fast food fast casual hamburger milkshake get.width kYsDsCY.jpg

Want to Pay 2000s Prices for Fast Food? Here’s How

A person eating a hamburger with a plate of fries and a milkshake on the table in a fast food restaurant.

Image source: Getty Images

If you’ve stopped at a fast food drive-thru within the last year or two, you may have been shocked at the menu prices. Fast food is no longer as affordable as it used to be. Sure, fast food isn’t the healthiest option, but it’s a convenient solution when you need a quick meal.

But if you want to avoid overspending when you order a meal while on the go, you’re in the right place. You can get a deal on your next fast food order if you make strategic moves. I’ll share my favorite strategy to get your favorite fast food menu items for 2000s prices.

Use mobile app deals to save money at the drive-thru

Many of the top fast food and fast casual eateries have mobile apps. You can use these apps to browse the menu, order food, earn rewards, and activate money-saving deals.

These in-app deals are the best way to keep your fast food spending in check. You can activate offers you want to use and then place a mobile order for pickup in-store or at the drive-thru window. This makes for an easy way to save on food costs.

You may want to see if your favorite fast food spot has in-app discounts, because if you’re ordering from the drive-thru menu directly, you’re likely paying more than you have to. You can keep more money in the bank using virtual coupons like this.

You can still buy a $5 footlong in 2024

If you’ve been to Subway within the last few years, you’re probably aware that the $5 footlong menu that was introduced in the 2000s is no more. Sandwich prices vary depending on what you order and where you live. But you can expect to pay around $8 to $10 for a footlong sub in 2024. That is, if you order without a coupon code.

When using the Subway mobile app, customers can enter a coupon code before checking out to get a discount on their order. You can use one of the best coupon apps or browse promo codes online to find the best deals. The company also promotes current deals within the app.

Often, the fast food sandwich spot has buy-one-get-one-free footlong sub deals. In Chicago, a footlong grilled chicken sub costs $9.59. If you order two of these subs and have a BOGO coupon, you can feed yourself and your honey for lunch for less than $5 per sandwich.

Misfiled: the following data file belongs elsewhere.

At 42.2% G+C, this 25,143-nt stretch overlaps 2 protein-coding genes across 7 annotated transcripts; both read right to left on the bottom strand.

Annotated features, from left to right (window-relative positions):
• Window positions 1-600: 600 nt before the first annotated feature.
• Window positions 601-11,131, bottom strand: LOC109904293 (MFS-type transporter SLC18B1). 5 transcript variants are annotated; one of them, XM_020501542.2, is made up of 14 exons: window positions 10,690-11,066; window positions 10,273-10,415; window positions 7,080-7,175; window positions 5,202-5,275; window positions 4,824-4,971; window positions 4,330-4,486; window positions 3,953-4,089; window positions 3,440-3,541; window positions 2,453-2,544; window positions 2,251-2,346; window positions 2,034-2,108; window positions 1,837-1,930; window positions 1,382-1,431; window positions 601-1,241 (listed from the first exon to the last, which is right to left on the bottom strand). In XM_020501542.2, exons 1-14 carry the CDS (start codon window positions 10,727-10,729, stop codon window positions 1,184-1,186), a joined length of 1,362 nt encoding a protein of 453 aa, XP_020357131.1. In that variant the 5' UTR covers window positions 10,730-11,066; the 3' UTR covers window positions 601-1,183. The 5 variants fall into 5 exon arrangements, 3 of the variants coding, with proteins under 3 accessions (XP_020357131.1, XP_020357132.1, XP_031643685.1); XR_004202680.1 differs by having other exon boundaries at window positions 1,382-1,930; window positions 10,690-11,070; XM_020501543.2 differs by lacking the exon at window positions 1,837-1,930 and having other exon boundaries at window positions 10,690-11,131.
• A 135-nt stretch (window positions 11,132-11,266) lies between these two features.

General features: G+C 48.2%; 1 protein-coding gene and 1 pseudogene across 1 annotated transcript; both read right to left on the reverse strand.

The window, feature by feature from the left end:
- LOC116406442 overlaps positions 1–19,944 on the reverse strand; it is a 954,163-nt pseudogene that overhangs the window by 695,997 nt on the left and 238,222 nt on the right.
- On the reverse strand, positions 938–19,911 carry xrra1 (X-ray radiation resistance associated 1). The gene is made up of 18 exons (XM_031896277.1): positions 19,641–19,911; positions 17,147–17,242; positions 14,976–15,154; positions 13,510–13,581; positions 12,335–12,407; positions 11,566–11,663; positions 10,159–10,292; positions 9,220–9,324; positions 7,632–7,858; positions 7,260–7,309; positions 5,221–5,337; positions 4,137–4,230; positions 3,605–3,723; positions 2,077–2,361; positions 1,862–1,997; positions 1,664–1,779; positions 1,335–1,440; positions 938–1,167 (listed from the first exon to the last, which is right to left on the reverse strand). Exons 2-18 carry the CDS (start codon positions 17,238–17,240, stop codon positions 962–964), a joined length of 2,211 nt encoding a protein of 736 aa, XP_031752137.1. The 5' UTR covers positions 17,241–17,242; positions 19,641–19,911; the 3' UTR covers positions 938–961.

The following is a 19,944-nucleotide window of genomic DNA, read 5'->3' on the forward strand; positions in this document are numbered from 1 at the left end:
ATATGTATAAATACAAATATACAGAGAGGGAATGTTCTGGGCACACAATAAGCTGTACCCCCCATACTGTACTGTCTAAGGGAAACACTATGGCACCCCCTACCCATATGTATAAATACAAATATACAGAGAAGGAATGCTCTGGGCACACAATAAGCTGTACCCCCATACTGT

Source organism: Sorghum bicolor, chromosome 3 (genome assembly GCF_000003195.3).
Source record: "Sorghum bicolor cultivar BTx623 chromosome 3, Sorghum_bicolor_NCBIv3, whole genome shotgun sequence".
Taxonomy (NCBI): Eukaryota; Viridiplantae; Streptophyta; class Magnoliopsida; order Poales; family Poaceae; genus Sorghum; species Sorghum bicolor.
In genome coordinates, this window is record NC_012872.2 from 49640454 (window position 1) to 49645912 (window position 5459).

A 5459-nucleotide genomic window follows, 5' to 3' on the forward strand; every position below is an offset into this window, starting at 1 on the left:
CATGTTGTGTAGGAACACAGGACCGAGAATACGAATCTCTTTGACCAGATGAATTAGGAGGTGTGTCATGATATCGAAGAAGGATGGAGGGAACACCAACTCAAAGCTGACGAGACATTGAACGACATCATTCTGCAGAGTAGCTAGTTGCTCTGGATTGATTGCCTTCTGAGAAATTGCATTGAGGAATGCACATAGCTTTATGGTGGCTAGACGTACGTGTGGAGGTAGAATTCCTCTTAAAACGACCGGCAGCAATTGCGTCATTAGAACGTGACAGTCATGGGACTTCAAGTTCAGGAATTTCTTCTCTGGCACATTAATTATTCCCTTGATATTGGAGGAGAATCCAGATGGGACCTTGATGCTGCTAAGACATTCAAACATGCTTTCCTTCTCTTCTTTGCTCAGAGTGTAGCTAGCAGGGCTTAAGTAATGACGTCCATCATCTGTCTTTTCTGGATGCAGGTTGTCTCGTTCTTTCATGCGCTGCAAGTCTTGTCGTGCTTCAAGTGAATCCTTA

Even if no BOGO sandwich deals are available the next time you order, you can use other coupon codes to pay less. I’ve seen coupon codes for $6.99 footlong subs, which isn’t too far from the 2000s $5 footlong deal that we all knew and loved.

Score two Big Macs for a 2000s price tag

McDonald’s is another fast food spot with great app deals. Are you sick of draining your checking account when you order a Big Mac? You can order through the app and save big.

According to The Economist’s Big Mac Index, the price of one Big Mac sandwich was $2.89 in December 2006. The McDonald’s app routinely has a deal for a buy-one-get-one 10-piece Chicken McNugget, Big Mac, or Quarter Pounder with Cheese.

That means mobile app users who love the famous Big Mac can get two sandwiches for the price of one. With this deal, app users in the Chicago area pay a total of $5.69 for two Big Macs, making the cost of each sandwich around $2.85 — similar to the prices we paid in the 2000s.

Technology can help you save money

Yes, food prices are much more costly than they were two decades ago, but that doesn’t mean you can’t get a deal when ordering fast food. Technology, like mobile apps, can help you save more money. It’s worth seeing if your favorite fast food restaurant offers in-app deals that can take your finances back to the 2000s. For additional ways to save money, check out our personal finance resources.

Our picks for 2024’s best credit cards

Our experts carefully review the most popular offers and select those that are worthy of a spot in your wallet. These standout cards come with fantastic benefits like sign-up bonuses worth $200 or more, 0% intro APR for up to 21 months, and cash back rates up to 5%.

Click here to see our top credit cards

We’re firm believers in the Golden Rule, which is why editorial opinions are ours alone and have not been previously reviewed, approved, or endorsed by included advertisers.
The Ascent does not cover all offers on the market. Editorial content from The Ascent is separate from The Motley Fool editorial content and is created by a different analyst team.The Motley Fool has a disclosure policy.

Leave a Reply

Your email address will not be published. Required fields are marked *

Related Posts